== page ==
Features

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Irish Legal News assistant editor Connor Beaton reviews an account of the 1922 battle between supporters and opponents of the Anglo-Irish Treaty which all but destroyed the Four Courts, home to the superior courts of Ireland. For the last four years, the dome of the Four Courts in the heart of Dubli

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Director Joe Berlinger's new Ted Bundy biopic arrives in cinemas and on Sky Cinema today amid a storm of controversy over its casting of former teen heart-throb Zac Efron as the notorious murderer, rapist and necrophile who killed at least 30 women in the 1970s. The film, described by Berlinger as a

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In many of his works Sir Walter Scott referred to real cases and described real criminal court room procedure, drawing on his legal training and experience as an advocate. He once wrote: His library at Abbotsford contains a copy of the trial of Philip Standsfield. An entry dated March 1797 in his pr

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The Faculty of Advocates is proud custodian for the nation of “a most curious Scots relic” from the Battle of Flodden. The standard of a Scottish nobleman which was carried into battle that fateful day – 9 September, 1513 – is now to be found adorning a wall in the Faculty&rs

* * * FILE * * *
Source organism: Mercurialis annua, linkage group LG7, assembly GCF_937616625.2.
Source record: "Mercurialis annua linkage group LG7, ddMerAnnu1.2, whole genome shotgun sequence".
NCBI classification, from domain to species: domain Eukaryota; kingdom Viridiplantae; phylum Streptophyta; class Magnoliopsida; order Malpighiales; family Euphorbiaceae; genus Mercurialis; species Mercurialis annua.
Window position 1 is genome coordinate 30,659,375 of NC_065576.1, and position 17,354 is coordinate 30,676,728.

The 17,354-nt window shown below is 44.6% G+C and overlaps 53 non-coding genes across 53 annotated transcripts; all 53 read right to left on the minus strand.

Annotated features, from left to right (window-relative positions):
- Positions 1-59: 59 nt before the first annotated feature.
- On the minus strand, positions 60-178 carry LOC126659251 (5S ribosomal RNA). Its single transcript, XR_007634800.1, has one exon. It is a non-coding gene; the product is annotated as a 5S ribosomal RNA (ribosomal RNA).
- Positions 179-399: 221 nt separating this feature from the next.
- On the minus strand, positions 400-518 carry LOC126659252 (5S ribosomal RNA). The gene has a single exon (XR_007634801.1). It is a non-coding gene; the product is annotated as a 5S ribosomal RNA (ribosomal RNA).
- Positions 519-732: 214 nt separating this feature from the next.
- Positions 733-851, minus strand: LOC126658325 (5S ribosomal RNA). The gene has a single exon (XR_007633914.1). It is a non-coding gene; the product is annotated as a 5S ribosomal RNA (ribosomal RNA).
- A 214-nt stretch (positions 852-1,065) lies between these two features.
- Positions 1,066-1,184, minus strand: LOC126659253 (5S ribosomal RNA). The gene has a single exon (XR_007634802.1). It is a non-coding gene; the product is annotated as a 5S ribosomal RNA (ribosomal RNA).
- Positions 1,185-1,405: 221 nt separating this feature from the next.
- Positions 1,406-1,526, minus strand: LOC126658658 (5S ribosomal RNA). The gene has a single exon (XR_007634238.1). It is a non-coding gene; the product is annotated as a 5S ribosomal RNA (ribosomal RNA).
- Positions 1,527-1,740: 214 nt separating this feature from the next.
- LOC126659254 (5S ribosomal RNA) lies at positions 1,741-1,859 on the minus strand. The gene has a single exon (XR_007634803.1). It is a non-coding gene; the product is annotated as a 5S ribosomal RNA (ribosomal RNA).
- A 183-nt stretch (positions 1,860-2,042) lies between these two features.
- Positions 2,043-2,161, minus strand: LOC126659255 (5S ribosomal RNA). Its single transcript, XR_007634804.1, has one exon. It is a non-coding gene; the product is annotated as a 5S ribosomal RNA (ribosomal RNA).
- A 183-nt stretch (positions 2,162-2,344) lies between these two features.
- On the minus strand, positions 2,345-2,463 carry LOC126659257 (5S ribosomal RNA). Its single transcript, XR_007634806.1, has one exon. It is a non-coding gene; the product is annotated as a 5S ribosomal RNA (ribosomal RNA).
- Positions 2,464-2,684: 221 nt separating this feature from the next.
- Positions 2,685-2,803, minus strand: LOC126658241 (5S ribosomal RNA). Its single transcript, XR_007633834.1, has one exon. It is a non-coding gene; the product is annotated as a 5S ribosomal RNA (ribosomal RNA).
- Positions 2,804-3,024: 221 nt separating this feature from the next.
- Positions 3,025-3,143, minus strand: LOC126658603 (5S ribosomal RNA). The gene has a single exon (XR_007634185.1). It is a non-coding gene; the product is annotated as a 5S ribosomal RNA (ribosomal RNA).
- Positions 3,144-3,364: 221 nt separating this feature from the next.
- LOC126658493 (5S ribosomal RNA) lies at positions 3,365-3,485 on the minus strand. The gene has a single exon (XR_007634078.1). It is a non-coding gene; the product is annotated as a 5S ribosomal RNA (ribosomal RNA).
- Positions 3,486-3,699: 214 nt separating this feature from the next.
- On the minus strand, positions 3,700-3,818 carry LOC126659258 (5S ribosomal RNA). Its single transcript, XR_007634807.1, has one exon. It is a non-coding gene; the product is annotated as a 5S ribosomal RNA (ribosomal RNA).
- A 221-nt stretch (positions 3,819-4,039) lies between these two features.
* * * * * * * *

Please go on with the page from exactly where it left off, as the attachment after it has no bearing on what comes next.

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Dr Karen Baston looks at a particularly acrimonious legal dispute from the eighteenth century over the use of a garden. In February 1760, advocate Walter Steuart presented a petition to the Court of Session on behalf of his client, John Grieve, a taylor in Potter-row. [1] The petition was part of a

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It is unlikely that any of the former inmates of Peterhead Prison will be beating a path to spend a pleasant afternoon in what must rate as Scotland's most unusual tourist attraction. 'The Hate Factory', as it was dubbed by its guests, is now a museum and was recently nominated for a tourism award.

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Graham Ogilvy is disappointed by Mike Leigh’s newly released epic Peterloo. Peterloo, the brutal massacre inflicted on a Manchester crowd demanding political reform in 1819, was a milestone in the lengthy and, some would say, continuing, struggle to establish democracy in Britain and one of th

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Writing for our sister publication Irish Legal News, Dublin solicitor Wendy Lyon examines the new book by sex workers and activists Juno Mac and Edinburgh-based Molly Smith. From its striking cover – designed to resemble the outside of a Soho sex shop – and provocatively punny title

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Graham Ogilvy looks at the life of the radical William Davidson. The release last week of Mike Leigh's new film Peterloo telling the story of the notorious 1819 massacre of supporters of parliamentary reform in Manchester brings to mind the intriguing story of William Davidson, a Jamaican-born black

661-675 of 727 Articles